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Overview of hafnium

Hafnium is a chemical element whose symbol is Hf and its atomic number is 72. Hafnium is a shiny silver-gray tetravalent transition metal with similar chemical properties to zirconium, and it exists in many zirconium minerals. Dmitri Mendeleev predicted its existence in 1869, but it was not until 1923 that Coster and Hevesy discovered it, making it the last stable element to be discovered.

There are 6 natural stable isotopes of hafnium: hafnium 174, 176, 177, 178, 179 and 180. Hafnium does not interact with dilute hydrochloric acid, dilute sulfuric acid and strong alkaline solutions, but is soluble in hydrofluoric acid and aqua regia. The name of this element comes from the Latin name of Copenhagen. The content of hafnium in the earth’s crust is 0.00045%, and it is often associated with zirconium in nature.

Hafnium is used in filaments and electrodes. Some semiconductor manufacturing processes use integrated circuits whose oxides have characteristic lengths of 45 nanometers and smaller. Some special-purpose superalloys contain hafnium, niobium, titanium or tungsten.

The large neutron capture cross-section of hafnium makes it a good material for neutron absorption in the control rods of nuclear power plants, but at the same time, it is required to be removed from the transparent corrosion-resistant zirconium alloy used in nuclear reactors.

What are the Characteristics of hafnium?

Hafnium is a shiny silver malleable metal, corrosion-resistant, and chemical properties similar to zirconium (because it has the same number of valence electrons and belongs to the same group, but it also has a relativistic effect; the expected atomic radius is from the fifth to the first The expansion of phase 6 was almost completely offset by the contraction of lanthanides). Hafnium changes form from alpha, the hexagonal crowded lattice, its beta form, body-centered cubic lattice, the physical properties of the 2388 k hafnium metal sample significantly affect zirconium impurities, especially the nuclear properties, these two elements are the most difficult to separate, Because of their chemical similarity.

The chemical properties of hafnium and zirconium are very similar, and they cannot be separated because of different chemical reactions. The melting point and boiling point of the compound and the solubility in the solvent are the main differences in the chemical properties of these two twin elements.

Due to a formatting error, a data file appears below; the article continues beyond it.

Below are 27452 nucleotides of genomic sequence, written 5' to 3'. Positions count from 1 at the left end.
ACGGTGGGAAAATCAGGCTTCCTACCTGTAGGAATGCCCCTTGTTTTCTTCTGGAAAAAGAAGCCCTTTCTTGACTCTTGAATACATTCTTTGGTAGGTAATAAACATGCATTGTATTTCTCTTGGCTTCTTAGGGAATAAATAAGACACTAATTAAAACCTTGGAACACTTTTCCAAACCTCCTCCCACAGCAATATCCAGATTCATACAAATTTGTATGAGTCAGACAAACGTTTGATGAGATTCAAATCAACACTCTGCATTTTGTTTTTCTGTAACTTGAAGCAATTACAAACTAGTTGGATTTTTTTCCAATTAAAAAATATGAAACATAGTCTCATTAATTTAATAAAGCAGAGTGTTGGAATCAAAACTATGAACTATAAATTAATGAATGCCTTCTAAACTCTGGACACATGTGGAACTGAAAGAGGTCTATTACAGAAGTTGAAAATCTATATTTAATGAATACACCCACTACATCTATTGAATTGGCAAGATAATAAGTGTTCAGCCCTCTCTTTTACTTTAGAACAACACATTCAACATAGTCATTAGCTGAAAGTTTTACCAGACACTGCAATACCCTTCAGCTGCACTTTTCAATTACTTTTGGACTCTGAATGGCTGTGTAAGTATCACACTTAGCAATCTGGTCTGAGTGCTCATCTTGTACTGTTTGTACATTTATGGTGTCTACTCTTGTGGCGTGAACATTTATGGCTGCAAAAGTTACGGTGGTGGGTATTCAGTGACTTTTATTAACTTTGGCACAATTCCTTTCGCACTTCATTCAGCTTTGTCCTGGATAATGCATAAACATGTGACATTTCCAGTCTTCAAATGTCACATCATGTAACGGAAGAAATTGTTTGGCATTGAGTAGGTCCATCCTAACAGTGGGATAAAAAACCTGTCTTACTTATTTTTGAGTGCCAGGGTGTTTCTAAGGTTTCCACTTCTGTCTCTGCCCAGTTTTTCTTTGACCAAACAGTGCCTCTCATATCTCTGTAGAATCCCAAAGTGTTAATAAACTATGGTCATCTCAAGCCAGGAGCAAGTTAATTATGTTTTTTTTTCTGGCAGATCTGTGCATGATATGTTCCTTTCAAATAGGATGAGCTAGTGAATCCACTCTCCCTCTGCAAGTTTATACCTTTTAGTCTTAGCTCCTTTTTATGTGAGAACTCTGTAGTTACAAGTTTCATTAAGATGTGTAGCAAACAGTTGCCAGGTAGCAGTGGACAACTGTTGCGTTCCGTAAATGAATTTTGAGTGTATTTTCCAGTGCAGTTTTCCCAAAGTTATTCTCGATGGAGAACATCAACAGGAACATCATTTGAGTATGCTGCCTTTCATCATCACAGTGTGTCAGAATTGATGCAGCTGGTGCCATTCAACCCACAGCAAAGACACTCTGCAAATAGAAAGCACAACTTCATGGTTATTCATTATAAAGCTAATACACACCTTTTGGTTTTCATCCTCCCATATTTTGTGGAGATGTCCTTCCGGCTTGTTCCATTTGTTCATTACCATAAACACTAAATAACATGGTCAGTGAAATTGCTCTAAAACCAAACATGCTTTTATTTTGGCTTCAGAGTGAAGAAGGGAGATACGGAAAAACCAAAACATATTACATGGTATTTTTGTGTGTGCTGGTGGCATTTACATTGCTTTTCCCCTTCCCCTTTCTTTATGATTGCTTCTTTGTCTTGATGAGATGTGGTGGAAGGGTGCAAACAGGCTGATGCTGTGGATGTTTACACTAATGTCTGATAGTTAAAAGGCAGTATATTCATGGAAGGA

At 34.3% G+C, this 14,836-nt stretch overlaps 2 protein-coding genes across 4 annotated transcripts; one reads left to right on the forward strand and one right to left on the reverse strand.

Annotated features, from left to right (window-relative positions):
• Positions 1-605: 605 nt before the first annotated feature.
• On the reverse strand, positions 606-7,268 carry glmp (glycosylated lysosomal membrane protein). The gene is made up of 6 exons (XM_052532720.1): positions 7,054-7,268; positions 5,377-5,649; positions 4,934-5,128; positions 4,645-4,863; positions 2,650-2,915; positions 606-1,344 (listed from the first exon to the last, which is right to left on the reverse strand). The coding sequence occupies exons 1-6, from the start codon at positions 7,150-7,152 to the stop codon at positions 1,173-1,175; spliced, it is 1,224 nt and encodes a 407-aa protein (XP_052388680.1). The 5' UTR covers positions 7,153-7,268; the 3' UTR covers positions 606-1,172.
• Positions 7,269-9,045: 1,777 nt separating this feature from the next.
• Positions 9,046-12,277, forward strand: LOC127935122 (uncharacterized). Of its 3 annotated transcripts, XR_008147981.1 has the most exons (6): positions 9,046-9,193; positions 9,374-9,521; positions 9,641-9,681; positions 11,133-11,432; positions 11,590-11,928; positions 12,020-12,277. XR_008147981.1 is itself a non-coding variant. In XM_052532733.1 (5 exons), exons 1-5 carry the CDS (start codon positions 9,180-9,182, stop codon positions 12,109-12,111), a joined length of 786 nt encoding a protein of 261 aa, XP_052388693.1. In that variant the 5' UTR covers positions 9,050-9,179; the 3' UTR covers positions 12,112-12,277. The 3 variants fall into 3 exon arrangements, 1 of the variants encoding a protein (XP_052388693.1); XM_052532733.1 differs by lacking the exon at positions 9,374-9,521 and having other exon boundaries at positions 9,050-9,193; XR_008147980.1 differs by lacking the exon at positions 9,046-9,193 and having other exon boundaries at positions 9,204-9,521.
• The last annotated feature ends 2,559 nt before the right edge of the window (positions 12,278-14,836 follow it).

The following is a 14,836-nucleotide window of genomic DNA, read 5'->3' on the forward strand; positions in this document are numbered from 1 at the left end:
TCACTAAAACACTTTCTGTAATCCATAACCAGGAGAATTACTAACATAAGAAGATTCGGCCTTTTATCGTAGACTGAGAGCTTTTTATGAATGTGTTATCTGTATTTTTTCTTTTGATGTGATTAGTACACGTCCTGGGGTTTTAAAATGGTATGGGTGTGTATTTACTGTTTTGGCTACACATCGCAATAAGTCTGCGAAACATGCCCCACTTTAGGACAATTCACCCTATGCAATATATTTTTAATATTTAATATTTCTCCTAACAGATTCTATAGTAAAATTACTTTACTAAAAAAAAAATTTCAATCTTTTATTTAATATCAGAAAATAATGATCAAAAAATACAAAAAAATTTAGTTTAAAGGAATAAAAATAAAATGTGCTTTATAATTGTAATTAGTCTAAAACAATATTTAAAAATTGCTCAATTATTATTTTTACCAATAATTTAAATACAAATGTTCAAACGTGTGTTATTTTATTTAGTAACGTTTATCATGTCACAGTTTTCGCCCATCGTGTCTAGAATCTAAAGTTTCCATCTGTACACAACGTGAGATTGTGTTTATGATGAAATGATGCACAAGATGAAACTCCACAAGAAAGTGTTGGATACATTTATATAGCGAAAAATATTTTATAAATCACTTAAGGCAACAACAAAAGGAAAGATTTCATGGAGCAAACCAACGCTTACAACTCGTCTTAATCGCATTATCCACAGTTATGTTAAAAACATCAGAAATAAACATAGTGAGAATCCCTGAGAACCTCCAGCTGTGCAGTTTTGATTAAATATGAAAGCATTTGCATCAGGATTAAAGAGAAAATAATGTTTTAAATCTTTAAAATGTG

Hafnium is estimated to account for 5.8 ppm of the mass of the earth’s crust. It does not exist as a free element on the earth but is solid-dissolved with zirconium in natural zirconium compounds, such as zircon, ZrSiO4, and usually, about 1-4% of zirconium is replaced by Hf.

The main sources of zircon (and hafnium) ore are heavy mineral sand deposits, pegmatites, especially in Brazil and Malawi, and carbonate intrusions, especially the coronal polymetallic deposits in Mount Wilde, Western Australia. One potential source of hafnium is the rough tuff containing rare zircon-hafnium silicate, aluminum translucent or Armstrong ore in the Dubbo area of New South Wales, Australia.

One source estimates that if the world population increases and demand increases, hafnium reserves can be maintained for less than 10 years. In reality, due to the coexistence of hafnium and zirconium, hafnium can always be used as a by-product of zirconium extraction under low-demand conditions.

Is hafnium a rare earth metal?

Hafnium is rarely free but exists in most zirconium minerals at a concentration of up to 5%. Hafnium is the 45th most abundant element on the earth. According to the study of Chemical Kuhl, it occupies about 3.3 parts per million of the earth’s crust.